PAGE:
A Saltatory Itinerary

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Science  20 Dec 2002:
Vol. 298, Issue 5602, pp. 2285-2287
DOI: 10.1126/science.298.5602.2285d

Plate tectonics drives the major plates (including the continents) over Earth at rates of several centimeters per year (or hundreds of kilometers per tens of millions of years). Reconstructions of these paths are based on inferring spreading across ocean basins and using paleomagnetic data to estimate the paleolatitudes of continents (because the inclination of Earth's predominantly polar magnetic field varies with latitude). Extensive and precisely dated magnetic records in continents allow for the compilation of an apparent polar wander path, which describes the motion of a plate or continent over time (essentially, the drift of the continent) over Earth. Such paths help in reconstructing continental geometry and in evaluating the assembly of continents; biologic evolution in response to geologic events; climate change; and, if many paths change abruptly, major changes in mantle dynamics.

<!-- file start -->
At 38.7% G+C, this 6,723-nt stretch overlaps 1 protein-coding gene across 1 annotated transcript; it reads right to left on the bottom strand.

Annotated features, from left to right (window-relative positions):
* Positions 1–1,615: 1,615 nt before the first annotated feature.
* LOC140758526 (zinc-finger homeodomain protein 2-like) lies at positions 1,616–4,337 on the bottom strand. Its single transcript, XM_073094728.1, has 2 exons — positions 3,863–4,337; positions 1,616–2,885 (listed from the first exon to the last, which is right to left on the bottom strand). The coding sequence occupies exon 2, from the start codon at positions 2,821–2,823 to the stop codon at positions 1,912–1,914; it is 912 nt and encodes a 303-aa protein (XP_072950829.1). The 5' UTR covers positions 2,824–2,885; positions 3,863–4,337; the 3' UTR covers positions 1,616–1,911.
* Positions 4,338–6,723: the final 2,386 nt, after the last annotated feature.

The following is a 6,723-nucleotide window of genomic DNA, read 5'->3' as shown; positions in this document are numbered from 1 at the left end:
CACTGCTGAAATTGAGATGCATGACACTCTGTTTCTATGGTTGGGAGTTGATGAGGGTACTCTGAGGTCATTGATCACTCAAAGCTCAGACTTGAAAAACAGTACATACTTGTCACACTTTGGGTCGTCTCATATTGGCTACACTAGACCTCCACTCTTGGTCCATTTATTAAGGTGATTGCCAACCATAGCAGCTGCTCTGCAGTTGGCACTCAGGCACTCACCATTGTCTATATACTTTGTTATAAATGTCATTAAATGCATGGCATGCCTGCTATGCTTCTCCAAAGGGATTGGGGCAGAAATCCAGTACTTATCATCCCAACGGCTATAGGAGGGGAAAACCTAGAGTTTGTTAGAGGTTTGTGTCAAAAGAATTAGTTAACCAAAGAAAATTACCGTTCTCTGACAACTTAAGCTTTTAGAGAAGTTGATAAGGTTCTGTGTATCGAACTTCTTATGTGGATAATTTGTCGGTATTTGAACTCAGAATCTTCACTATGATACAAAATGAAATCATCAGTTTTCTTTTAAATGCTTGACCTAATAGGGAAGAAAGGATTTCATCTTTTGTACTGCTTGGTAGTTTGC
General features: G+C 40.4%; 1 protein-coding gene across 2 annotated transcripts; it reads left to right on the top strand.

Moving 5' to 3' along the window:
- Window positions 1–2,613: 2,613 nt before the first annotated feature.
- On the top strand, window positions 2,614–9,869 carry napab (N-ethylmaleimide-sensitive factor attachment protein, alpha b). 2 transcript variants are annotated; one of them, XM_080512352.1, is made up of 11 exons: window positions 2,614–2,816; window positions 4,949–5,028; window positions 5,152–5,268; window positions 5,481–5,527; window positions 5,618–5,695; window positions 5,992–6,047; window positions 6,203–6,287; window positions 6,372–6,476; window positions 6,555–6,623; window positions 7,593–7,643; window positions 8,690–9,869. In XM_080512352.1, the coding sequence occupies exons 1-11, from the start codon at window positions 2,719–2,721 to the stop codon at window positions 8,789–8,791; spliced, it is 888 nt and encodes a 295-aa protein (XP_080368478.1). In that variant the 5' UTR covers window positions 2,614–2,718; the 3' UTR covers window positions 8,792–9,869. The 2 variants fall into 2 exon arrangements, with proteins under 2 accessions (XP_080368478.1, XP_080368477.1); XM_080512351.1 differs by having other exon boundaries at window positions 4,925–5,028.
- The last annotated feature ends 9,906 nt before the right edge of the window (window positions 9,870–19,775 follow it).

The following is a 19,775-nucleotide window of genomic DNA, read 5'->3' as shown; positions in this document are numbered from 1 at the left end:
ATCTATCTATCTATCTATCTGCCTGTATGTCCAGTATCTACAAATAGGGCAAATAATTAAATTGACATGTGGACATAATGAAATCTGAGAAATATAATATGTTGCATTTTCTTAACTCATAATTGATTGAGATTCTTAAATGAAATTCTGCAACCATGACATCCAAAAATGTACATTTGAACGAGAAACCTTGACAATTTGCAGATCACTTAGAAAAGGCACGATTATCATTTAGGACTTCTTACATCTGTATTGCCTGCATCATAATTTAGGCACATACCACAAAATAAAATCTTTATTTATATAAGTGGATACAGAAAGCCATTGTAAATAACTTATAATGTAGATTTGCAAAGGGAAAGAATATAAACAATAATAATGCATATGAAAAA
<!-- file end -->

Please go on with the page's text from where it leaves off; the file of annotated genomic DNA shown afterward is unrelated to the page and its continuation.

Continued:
Besse and Courtillot provide an update on the polar wander paths of many plates over the past 200 million years. Their analysis describes periods when mantle dynamics were relatively stable, and some episodes, such as during the Cretaceous, when mantle flow became reorganized with respect to Earth's spin. However, they do not see evidence of episodes of rapid reorganization that have been proposed in some previous studies. — BH J. Geophys. Res. 107, 2300 (2002).

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